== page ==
Mexico facing “water zero”

Mexico is one of a growing list of countries deemed most at risk of hitting “Day Zero” when they no longer have enough water to meet citizen needs, according to a new report by global research organization, World Resources Institute (WRI).

The nonprofit institute categorized countries into five different levels according to their relative risk of consuming all of their water resources, ranging from “Low Baseline Water Stress” to “Extremely High Baseline Water Stress.”

Mexico is one of 44 countries – representing one-third of the world’s population – that fall into the second highest category, “High Baseline Water Stress,” meaning that the nation consumes between 40 and 80 percent of the water supply available in a year. 

Fifteen states in the northern and central part of Mexico fall within the “Extremely High” category, meaning they are withdrawing more than 80 percent of their available supply. Among them are some of Arizona’s closest neighbors: Sonora, Chihuahua, Baja California Sur. 

Arizona impacted by Mexican water woes 

That’s of concern to Arizona. If trends continue, this suggests that one of the world’s biggest water crises could happen at the state’s southern door. 

“Along the U.S.-Mexico border, there are significant issues with water use and they involve, particularly in Mexico, aging water infrastructure that is delivering water or treating wastewater,” said John Shepard, senior director of programs for the nonprofit Sonoran Institute in Tucson that raises funding and leads projects to protect fresh water and treat wastewater in border communities and in the massive Colorado River Delta.

The Sonoran Institute has raised funding and support to revive former wetlands through projects like the Las Arenitas Wastewater Treatment Plant in border town, Mexicali, Mexico, where new wetlands have been established adjacent the plant and act as a natural bio filter to improve the quality of wastewater. 

That wastewater also is being used to revive the Colorado River estuary and the Hardy River, a tributary of the Colorado in Mexico.

Nogales wastewater pipeline next on list to fix

Another goal is to raise funding to replace the 8.5-mile sewer pipeline that spills sewage from Mexico into Arizona. At one point the stink caused Arizona Gov. Doug Ducey to declare a brief state of emergency.

The pipeline, called the International Outfall Interceptor, takes sewage from the small Arizona city of Nogales and the adjacent manufacturing city of Nogales in Sonora, Mexico, to the Nogales International Wastewater Treatment Plant in Rio Rico, Arizona. Millions of gallons flow to the plant each day that are discharged into the Santa Cruz river.

Leaking like a sieve 

In Mexico, many water problems are the result of decaying water and wastewater infrastructure.

Mexico City, whose severe water issues come from being built in a valley that has no above water resources. The vast majority of water is stored in an underground aquifer. Leaks and breaks in the water and wastewater systems are causing a massive water loss, including an estimated 40 percent of drinking water. 

Massive wastewater tunnel finally completed  

To help stave off a coming water crisis, Mexico City recently achieved a desperately needed milestone.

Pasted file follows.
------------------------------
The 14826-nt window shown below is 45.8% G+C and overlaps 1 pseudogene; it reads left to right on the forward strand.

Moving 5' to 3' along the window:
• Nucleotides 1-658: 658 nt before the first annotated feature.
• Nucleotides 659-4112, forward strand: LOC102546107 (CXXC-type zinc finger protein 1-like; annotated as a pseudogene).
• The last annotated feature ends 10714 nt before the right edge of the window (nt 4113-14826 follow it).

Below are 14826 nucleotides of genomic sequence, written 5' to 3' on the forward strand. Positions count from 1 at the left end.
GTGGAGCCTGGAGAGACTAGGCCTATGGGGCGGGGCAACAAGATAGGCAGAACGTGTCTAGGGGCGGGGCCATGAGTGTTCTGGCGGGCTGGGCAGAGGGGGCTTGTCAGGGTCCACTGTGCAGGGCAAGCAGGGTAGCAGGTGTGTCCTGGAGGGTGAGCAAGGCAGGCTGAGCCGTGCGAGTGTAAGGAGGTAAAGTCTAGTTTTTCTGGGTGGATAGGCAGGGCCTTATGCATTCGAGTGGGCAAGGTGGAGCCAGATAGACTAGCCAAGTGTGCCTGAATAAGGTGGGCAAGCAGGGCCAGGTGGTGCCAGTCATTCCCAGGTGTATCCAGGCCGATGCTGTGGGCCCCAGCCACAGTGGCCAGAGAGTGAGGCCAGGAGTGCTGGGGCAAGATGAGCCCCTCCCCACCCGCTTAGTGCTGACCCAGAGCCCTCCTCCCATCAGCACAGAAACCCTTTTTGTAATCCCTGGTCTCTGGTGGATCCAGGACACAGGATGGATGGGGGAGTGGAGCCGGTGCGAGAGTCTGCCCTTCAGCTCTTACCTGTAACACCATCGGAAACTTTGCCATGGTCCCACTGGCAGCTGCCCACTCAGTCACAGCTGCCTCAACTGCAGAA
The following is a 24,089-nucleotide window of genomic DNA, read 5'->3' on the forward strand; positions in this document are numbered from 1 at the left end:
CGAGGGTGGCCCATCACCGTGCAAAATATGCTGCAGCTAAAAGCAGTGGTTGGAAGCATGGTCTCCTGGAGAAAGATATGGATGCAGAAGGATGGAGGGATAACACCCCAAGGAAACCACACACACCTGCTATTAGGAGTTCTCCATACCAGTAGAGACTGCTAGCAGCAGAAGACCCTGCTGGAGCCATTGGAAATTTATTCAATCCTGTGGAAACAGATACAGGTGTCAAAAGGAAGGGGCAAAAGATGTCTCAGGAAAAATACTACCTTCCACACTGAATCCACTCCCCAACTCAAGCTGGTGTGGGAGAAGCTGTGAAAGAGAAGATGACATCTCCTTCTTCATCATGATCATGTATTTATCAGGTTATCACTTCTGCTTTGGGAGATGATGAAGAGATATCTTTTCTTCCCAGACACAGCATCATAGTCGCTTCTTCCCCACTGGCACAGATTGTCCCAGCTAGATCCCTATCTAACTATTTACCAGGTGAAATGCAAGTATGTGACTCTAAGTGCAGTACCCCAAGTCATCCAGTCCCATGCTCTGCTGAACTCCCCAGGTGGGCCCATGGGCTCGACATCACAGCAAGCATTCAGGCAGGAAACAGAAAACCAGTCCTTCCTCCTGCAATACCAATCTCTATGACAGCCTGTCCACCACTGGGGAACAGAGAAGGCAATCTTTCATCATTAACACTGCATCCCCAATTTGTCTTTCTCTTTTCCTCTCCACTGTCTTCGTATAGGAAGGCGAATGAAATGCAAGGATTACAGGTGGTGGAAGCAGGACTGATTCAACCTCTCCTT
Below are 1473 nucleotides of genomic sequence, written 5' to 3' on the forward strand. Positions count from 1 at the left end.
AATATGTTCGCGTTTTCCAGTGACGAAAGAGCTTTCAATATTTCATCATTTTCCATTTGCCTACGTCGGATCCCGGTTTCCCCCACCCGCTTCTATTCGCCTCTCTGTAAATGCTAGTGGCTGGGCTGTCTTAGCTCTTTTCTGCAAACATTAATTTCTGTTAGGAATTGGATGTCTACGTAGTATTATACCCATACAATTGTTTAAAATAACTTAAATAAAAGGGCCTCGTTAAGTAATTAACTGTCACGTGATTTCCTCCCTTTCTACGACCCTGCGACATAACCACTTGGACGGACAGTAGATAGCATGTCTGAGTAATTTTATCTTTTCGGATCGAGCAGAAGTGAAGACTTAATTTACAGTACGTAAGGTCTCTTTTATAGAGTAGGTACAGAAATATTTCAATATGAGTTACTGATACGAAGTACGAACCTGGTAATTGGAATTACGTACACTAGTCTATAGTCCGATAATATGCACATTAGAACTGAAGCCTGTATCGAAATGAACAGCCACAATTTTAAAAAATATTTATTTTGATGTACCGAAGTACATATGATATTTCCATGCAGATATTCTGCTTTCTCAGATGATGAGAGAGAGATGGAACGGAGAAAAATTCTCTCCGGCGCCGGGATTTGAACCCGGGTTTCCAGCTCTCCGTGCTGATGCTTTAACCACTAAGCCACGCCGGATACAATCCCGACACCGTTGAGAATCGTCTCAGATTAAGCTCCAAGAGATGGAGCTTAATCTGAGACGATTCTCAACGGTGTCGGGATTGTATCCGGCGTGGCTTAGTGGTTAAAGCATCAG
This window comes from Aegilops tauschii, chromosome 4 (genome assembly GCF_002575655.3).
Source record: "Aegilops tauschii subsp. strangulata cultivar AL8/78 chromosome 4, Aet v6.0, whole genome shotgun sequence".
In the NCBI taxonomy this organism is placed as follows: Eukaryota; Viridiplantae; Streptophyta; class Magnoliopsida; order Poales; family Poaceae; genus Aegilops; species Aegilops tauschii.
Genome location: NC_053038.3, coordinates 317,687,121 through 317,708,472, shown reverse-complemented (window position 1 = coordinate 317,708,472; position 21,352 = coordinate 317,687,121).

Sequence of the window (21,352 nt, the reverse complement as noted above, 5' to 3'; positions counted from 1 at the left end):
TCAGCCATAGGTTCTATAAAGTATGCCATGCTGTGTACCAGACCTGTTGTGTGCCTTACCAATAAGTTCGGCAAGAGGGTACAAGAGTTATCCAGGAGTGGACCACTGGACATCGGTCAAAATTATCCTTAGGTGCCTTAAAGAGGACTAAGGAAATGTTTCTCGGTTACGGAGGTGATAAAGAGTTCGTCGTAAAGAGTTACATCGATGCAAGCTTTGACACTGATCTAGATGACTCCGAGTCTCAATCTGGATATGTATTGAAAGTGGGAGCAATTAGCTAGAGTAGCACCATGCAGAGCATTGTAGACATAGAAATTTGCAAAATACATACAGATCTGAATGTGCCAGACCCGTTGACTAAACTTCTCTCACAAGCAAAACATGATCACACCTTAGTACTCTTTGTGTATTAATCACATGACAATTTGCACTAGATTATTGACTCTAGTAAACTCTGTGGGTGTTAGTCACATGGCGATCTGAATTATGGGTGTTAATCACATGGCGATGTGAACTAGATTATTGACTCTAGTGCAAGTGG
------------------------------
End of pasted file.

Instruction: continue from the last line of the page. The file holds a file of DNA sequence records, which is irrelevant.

In May, the city completed construction of one of the largest underground waste-water drainage tunnels in the world. The Emision Oriente tunnel took ten years – boring through difficult and challenging geology – to construct the tunnel that will provide an adequate method for capturing and treating wastewater treatment for 21.2 million people. 

High water stress plagues many countries, some of U.S. 

Seventeen countries, that account for one-quarter of the world’s population, are listed in the  “extremely high” water stress category in the WRI report. That means irrigated agriculture, industries and municipalities are withdrawing more than 80 percent of their available supply on average every year. 

The Middle East and North Africa are the most water stressed regions in the world. Qatar, Israel and Lebanon top the list of countries.  

The United States is in a much better position, sitting in the second to lowest risk category, “Low-to-medium Baseline Water Stress.” But there are pockets of concern. One state – New Mexico – is labeled extremely high for water stress. 

Four states are labeled “high stress” including Arizona and California that entered into a  legally binding Drought Contingency Plan (DCP) this year in which seven states and Mexico are storing and conserving water for the future.

Greater cross border cooperation is future 

Decisive action can save the day, said Shepard, pointing to the DCP, cities like Phoenix and Tucson that have prepared well for water shortages, and border city El Paso that announced last year it is using wastewater for drinking water.  

“I think you’re going to see a need for greater cooperation between border communities that sit on shared groundwater aquifers, and at some point, they’re going to have to find a way to work together,” Shepard said.

As far as north of the border, Arizona is well positioned to address water shortages and adapt because of its proactive approach, he said. 

“We’ll get it done (but) we’re never going to be able to be the way were were again,” he said. “We’re constantly going to be adapting to a rapidly evolving situation around climate and water.

Read more about efforts to resolve problems with Nogales wastewater pipeline that is shared by both countries at: Nogales Wastewater Fairness Act. 

Victoria Harker

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